The beauty of online commerce is that new businesses can launch with very little capital, then use online marketing tools to expose their brands to potential customers across the country. But more and more online retailers are discovering the potential advantages of adding brick and mortar to the business model. Amazon made headlines by opening its first physical store last November in the University Village shopping mall in Seattle. A second location is in the works for San Diego, with potentially many more to come.
Online retailers both large and small have been making the same move for quite some time. That’s partly because, despite the popularity of shopping online, some customers still prefer to shop in physical stores. By building brick-and-mortar stores and even pop-up locations, retailers can give potential new customers a more traditional, tangible shopping experience – whether it’s browsing books, trying on neckties, or sampling beauty products. Those customers may then be more willing to convert to an online shopping experience.
Online retailers can also leverage the valuable customer data they have captured through browsing behavior, product reviews, and other online interactions to help improve the offline shopping experience. For example, Amazon uses online book ratings to create displays of current popular items, and they’re able to integrate your offline purchases with your Amazon account at checkout.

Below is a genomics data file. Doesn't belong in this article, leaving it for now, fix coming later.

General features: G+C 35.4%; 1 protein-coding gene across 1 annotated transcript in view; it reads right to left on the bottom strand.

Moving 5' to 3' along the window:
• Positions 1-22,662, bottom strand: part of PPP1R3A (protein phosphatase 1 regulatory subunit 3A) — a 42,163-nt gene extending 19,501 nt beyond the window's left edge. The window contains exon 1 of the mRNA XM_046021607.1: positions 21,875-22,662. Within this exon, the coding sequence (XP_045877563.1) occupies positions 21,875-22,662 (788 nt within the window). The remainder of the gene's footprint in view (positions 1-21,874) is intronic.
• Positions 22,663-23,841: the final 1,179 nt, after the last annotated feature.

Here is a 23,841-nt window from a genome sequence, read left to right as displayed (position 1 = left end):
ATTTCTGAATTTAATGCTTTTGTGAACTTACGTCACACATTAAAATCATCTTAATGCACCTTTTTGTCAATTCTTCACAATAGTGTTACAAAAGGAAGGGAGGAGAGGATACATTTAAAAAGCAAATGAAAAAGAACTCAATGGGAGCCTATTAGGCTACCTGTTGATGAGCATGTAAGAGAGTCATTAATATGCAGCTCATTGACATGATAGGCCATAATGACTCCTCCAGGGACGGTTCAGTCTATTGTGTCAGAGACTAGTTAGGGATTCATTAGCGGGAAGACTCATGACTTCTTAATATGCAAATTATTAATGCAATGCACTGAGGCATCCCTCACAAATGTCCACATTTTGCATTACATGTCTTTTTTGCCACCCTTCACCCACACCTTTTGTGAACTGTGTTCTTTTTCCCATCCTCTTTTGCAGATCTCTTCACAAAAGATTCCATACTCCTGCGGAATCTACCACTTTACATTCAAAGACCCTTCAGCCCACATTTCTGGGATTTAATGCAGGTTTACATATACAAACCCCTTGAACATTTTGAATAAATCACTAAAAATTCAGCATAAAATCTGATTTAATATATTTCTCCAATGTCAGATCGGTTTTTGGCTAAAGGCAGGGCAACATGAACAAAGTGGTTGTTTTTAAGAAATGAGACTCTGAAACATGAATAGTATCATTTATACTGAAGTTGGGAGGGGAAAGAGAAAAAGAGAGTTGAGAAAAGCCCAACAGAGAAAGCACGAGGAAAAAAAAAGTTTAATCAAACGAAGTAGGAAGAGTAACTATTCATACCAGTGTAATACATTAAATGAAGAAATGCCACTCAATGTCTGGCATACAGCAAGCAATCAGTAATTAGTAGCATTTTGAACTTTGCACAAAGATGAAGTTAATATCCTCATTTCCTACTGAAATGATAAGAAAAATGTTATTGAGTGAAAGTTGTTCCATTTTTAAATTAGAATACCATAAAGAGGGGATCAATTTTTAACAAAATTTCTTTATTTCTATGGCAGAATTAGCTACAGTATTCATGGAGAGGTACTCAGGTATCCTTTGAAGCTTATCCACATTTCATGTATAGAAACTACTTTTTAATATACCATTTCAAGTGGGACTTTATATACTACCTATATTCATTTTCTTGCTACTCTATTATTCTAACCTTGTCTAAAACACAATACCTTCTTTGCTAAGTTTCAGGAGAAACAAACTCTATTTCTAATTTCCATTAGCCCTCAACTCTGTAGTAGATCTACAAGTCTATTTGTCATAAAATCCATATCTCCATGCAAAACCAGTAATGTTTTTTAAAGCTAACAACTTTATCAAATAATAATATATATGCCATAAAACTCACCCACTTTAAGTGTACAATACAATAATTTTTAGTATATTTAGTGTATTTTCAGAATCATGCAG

MicroVentures portfolio company and men’s clothier Bonobos originally turned to brick and mortar four years ago, setting up storefronts called “guideshops” that allow customers to try before they buy. This business model has allowed Bonobos to convert street traffic into online customers, and given online customers a chance to “showroom” the company’s offerings before placing an order. The company now has 21 guideshops around the country, from Austin to Boston, including its newest location on Michigan Ave. in Chicago.
Birchbox is another MicroVentures portfolio company that is testing these waters. The company, which offers a monthly subscription to a box of beauty product samples, began by experimenting with a pop-up location. Building on that early success, Birchbox now has two shops, including a two-story flagship store in the SoHo area of Manhattan. Birchbox hopes the physical location will help the company reach profitability this year.
It may seem counterintuitive for retailers that were “born online” to pivot toward Main Street, given that each has found a customer niche and has developed a loyal following. But, as investors in these companies, we at MicroVentures hope that having physical locations will help to level the retail playing field, giving these young companies the opportunity to compete with big box stores and other national chains in ways they never could before.
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